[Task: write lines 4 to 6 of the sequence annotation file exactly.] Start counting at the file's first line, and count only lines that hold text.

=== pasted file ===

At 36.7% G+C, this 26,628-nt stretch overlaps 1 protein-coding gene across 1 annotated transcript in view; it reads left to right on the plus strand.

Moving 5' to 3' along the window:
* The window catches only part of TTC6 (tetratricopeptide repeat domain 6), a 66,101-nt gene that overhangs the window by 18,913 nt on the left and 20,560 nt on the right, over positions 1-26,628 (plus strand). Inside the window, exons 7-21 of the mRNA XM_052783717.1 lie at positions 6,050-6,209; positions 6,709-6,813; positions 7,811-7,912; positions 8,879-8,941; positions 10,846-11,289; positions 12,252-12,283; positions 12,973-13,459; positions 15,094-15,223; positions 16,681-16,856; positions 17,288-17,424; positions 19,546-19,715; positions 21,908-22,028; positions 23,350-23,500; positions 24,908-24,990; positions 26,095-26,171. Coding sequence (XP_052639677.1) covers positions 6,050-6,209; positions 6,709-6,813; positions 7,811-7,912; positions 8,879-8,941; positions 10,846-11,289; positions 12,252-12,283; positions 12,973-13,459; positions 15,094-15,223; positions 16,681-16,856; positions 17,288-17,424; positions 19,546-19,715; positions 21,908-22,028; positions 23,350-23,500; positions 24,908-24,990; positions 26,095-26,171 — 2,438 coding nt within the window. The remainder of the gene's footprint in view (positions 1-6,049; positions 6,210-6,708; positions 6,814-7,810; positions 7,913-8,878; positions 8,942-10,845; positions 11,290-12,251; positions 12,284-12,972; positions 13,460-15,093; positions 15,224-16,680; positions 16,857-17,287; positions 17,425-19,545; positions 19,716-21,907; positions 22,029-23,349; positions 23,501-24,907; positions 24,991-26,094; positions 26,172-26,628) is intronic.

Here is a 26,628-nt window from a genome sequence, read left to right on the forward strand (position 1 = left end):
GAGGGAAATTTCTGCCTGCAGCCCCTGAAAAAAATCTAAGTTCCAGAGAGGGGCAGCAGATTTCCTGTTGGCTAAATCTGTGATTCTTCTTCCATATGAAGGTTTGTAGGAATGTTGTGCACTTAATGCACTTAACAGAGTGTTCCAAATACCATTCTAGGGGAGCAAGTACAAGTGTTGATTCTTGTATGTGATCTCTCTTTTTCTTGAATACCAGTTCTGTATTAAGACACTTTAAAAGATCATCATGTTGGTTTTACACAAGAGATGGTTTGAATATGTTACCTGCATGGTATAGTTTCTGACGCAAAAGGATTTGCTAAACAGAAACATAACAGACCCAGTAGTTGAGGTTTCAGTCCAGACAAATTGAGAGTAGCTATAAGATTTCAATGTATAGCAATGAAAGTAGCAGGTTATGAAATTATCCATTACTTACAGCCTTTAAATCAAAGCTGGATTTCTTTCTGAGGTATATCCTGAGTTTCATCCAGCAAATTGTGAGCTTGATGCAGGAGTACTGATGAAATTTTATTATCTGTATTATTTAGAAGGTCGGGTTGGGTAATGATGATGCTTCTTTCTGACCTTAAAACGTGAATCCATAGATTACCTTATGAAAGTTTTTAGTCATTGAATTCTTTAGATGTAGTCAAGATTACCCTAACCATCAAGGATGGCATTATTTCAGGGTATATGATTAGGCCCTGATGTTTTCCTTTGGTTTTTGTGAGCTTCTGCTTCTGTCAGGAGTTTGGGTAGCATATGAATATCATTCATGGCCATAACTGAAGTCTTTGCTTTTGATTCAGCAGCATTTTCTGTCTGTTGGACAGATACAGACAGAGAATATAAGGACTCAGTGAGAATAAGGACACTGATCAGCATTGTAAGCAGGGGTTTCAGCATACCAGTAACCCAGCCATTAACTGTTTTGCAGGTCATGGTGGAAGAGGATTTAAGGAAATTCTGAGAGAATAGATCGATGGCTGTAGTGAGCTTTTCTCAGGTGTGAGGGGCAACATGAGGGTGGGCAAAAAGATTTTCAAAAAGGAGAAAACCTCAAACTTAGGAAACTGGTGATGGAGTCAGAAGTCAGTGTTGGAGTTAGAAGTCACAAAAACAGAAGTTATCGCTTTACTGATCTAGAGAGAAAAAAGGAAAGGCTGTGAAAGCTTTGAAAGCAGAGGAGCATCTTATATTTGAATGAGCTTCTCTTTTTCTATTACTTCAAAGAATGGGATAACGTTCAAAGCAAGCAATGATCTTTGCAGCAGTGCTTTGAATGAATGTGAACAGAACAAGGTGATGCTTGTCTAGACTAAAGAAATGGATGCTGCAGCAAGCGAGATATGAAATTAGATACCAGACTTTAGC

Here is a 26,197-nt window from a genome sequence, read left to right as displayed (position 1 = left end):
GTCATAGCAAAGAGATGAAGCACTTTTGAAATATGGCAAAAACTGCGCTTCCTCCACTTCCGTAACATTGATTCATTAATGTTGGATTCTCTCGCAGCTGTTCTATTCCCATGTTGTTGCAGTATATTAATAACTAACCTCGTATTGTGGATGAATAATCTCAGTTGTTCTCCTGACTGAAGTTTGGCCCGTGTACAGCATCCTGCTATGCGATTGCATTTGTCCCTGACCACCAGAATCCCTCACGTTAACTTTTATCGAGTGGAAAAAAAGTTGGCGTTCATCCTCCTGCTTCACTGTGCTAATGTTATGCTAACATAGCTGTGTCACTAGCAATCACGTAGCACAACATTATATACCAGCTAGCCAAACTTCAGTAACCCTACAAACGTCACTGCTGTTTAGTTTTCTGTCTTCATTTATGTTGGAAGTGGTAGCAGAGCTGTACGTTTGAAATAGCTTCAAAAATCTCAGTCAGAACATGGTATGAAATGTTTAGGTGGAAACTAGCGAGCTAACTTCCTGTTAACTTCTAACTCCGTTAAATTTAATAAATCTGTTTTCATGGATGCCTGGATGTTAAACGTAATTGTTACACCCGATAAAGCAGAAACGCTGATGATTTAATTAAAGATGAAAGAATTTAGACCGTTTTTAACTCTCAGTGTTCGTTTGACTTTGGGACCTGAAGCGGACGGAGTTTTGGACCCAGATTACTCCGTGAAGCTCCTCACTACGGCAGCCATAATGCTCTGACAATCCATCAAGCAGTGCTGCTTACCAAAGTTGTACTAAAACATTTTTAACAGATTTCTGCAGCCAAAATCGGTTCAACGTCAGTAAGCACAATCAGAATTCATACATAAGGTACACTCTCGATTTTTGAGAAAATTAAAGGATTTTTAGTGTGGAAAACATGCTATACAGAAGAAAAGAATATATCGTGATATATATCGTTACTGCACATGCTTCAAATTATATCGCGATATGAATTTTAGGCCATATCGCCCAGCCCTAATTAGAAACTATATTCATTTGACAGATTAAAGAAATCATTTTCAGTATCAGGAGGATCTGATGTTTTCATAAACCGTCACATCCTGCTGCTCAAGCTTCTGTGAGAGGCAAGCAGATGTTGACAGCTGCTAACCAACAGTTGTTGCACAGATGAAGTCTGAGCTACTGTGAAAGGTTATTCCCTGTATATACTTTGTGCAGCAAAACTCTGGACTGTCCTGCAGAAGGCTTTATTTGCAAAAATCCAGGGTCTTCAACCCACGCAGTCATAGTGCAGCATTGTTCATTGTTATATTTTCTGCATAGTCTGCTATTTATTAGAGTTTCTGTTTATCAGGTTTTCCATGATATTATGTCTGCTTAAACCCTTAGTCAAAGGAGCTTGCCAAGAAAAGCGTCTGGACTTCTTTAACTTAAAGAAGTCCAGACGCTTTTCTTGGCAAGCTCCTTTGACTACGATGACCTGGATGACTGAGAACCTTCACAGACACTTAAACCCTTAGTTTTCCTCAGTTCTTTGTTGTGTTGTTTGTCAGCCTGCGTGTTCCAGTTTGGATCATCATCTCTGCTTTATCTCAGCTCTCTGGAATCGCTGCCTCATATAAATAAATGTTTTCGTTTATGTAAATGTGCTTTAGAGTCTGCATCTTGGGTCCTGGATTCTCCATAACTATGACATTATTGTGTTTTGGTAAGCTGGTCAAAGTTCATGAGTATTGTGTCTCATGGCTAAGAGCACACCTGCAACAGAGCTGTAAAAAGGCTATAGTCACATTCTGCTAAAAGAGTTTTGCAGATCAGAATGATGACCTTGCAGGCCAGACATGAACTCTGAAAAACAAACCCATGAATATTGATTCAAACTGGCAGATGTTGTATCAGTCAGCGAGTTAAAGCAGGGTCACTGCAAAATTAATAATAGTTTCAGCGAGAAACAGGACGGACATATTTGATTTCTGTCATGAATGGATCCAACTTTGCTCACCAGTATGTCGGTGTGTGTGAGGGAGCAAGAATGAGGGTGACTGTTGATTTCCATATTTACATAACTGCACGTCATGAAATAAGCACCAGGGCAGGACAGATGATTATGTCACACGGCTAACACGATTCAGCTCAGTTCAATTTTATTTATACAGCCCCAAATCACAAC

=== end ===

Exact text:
Here is a 26,628-nt window from a genome sequence, read left to right on the forward strand (position 1 = left end):
GAGGGAAATTTCTGCCTGCAGCCCCTGAAAAAAATCTAAGTTCCAGAGAGGGGCAGCAGATTTCCTGTTGGCTAAATCTGTGATTCTTCTTCCATATGAAGGTTTGTAGGAATGTTGTGCACTTAATGCACTTAACAGAGTGTTCCAAATACCATTCTAGGGGAGCAAGTACAAGTGTTGATTCTTGTATGTGATCTCTCTTTTTCTTGAATACCAGTTCTGTATTAAGACACTTTAAAAGATCATCATGTTGGTTTTACACAAGAGATGGTTTGAATATGTTACCTGCATGGTATAGTTTCTGACGCAAAAGGATTTGCTAAACAGAAACATAACAGACCCAGTAGTTGAGGTTTCAGTCCAGACAAATTGAGAGTAGCTATAAGATTTCAATGTATAGCAATGAAAGTAGCAGGTTATGAAATTATCCATTACTTACAGCCTTTAAATCAAAGCTGGATTTCTTTCTGAGGTATATCCTGAGTTTCATCCAGCAAATTGTGAGCTTGATGCAGGAGTACTGATGAAATTTTATTATCTGTATTATTTAGAAGGTCGGGTTGGGTAATGATGATGCTTCTTTCTGACCTTAAAACGTGAATCCATAGATTACCTTATGAAAGTTTTTAGTCATTGAATTCTTTAGATGTAGTCAAGATTACCCTAACCATCAAGGATGGCATTATTTCAGGGTATATGATTAGGCCCTGATGTTTTCCTTTGGTTTTTGTGAGCTTCTGCTTCTGTCAGGAGTTTGGGTAGCATATGAATATCATTCATGGCCATAACTGAAGTCTTTGCTTTTGATTCAGCAGCATTTTCTGTCTGTTGGACAGATACAGACAGAGAATATAAGGACTCAGTGAGAATAAGGACACTGATCAGCATTGTAAGCAGGGGTTTCAGCATACCAGTAACCCAGCCATTAACTGTTTTGCAGGTCATGGTGGAAGAGGATTTAAGGAAATTCTGAGAGAATAGATCGATGGCTGTAGTGAGCTTTTCTCAGGTGTGAGGGGCAACATGAGGGTGGGCAAAAAGATTTTCAAAAAGGAGAAAACCTCAAACTTAGGAAACTGGTGATGGAGTCAGAAGTCAGTGTTGGAGTTAGAAGTCACAAAAACAGAAGTTATCGCTTTACTGATCTAGAGAGAAAAAAGGAAAGGCTGTGAAAGCTTTGAAAGCAGAGGAGCATCTTATATTTGAATGAGCTTCTCTTTTTCTATTACTTCAAAGAATGGGATAACGTTCAAAGCAAGCAATGATCTTTGCAGCAGTGCTTTGAATGAATGTGAACAGAACAAGGTGATGCTTGTCTAGACTAAAGAAATGGATGCTGCAGCAAGCGAGATATGAAATTAGATACCAGACTTTAGC

Here is a 26,197-nt window from a genome sequence, read left to right as displayed (position 1 = left end):